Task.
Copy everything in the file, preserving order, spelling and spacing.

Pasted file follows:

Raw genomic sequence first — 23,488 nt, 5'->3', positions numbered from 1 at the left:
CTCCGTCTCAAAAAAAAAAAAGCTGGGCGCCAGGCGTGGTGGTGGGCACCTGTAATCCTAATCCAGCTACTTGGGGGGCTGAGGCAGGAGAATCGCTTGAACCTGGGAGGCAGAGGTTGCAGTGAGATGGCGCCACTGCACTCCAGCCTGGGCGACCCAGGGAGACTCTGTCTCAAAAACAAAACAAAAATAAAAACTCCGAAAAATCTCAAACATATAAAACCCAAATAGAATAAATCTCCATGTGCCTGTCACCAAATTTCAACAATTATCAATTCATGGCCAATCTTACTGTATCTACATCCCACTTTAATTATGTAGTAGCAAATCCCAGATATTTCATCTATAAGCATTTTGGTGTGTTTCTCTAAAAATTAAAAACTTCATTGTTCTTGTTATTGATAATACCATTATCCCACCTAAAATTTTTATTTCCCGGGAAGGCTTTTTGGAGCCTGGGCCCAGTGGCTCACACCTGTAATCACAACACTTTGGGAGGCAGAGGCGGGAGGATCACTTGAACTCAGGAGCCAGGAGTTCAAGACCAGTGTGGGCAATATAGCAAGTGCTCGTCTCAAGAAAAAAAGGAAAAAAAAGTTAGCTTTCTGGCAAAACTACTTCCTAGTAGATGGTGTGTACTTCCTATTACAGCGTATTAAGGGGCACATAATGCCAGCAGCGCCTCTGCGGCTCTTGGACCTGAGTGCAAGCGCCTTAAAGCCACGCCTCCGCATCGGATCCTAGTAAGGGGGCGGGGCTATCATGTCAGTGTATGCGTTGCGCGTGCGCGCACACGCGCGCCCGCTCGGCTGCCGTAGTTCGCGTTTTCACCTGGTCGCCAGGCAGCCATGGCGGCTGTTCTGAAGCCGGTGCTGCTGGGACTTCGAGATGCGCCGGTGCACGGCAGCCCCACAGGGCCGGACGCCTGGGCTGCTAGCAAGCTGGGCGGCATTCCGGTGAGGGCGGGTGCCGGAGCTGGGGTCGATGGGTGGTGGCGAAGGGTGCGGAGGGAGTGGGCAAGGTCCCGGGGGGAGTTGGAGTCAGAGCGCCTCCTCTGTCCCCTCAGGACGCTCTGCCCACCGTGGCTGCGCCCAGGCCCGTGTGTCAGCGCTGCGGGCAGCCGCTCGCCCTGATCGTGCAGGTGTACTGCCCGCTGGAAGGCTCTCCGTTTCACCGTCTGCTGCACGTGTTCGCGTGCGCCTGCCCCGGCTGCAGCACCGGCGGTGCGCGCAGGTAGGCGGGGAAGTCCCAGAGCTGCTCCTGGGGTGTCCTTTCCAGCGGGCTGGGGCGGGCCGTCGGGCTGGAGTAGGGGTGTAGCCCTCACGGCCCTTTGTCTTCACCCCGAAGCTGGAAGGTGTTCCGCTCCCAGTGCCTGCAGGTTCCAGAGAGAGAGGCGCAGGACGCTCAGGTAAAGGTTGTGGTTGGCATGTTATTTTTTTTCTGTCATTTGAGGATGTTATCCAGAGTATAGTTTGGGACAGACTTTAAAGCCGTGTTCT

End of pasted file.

Raw genomic sequence first — 23,488 nt, 5'->3', positions numbered from 1 at the left:
CTCCGTCTCAAAAAAAAAAAAGCTGGGCGCCAGGCGTGGTGGTGGGCACCTGTAATCCTAATCCAGCTACTTGGGGGGCTGAGGCAGGAGAATCGCTTGAACCTGGGAGGCAGAGGTTGCAGTGAGATGGCGCCACTGCACTCCAGCCTGGGCGACCCAGGGAGACTCTGTCTCAAAAACAAAACAAAAATAAAAACTCCGAAAAATCTCAAACATATAAAACCCAAATAGAATAAATCTCCATGTGCCTGTCACCAAATTTCAACAATTATCAATTCATGGCCAATCTTACTGTATCTACATCCCACTTTAATTATGTAGTAGCAAATCCCAGATATTTCATCTATAAGCATTTTGGTGTGTTTCTCTAAAAATTAAAAACTTCATTGTTCTTGTTATTGATAATACCATTATCCCACCTAAAATTTTTATTTCCCGGGAAGGCTTTTTGGAGCCTGGGCCCAGTGGCTCACACCTGTAATCACAACACTTTGGGAGGCAGAGGCGGGAGGATCACTTGAACTCAGGAGCCAGGAGTTCAAGACCAGTGTGGGCAATATAGCAAGTGCTCGTCTCAAGAAAAAAAGGAAAAAAAAGTTAGCTTTCTGGCAAAACTACTTCCTAGTAGATGGTGTGTACTTCCTATTACAGCGTATTAAGGGGCACATAATGCCAGCAGCGCCTCTGCGGCTCTTGGACCTGAGTGCAAGCGCCTTAAAGCCACGCCTCCGCATCGGATCCTAGTAAGGGGGCGGGGCTATCATGTCAGTGTATGCGTTGCGCGTGCGCGCACACGCGCGCCCGCTCGGCTGCCGTAGTTCGCGTTTTCACCTGGTCGCCAGGCAGCCATGGCGGCTGTTCTGAAGCCGGTGCTGCTGGGACTTCGAGATGCGCCGGTGCACGGCAGCCCCACAGGGCCGGACGCCTGGGCTGCTAGCAAGCTGGGCGGCATTCCGGTGAGGGCGGGTGCCGGAGCTGGGGTCGATGGGTGGTGGCGAAGGGTGCGGAGGGAGTGGGCAAGGTCCCGGGGGGAGTTGGAGTCAGAGCGCCTCCTCTGTCCCCTCAGGACGCTCTGCCCACCGTGGCTGCGCCCAGGCCCGTGTGTCAGCGCTGCGGGCAGCCGCTCGCCCTGATCGTGCAGGTGTACTGCCCGCTGGAAGGCTCTCCGTTTCACCGTCTGCTGCACGTGTTCGCGTGCGCCTGCCCCGGCTGCAGCACCGGCGGTGCGCGCAGGTAGGCGGGGAAGTCCCAGAGCTGCTCCTGGGGTGTCCTTTCCAGCGGGCTGGGGCGGGCCGTCGGGCTGGAGTAGGGGTGTAGCCCTCACGGCCCTTTGTCTTCACCCCGAAGCTGGAAGGTGTTCCGCTCCCAGTGCCTGCAGGTTCCAGAGAGAGAGGCGCAGGACGCTCAGGTAAAGGTTGTGGTTGGCATGTTATTTTTTTTCTGTCATTTGAGGATGTTATCCAGAGTATAGTTTGGGACAGACTTTAAAGCCGTGTTCT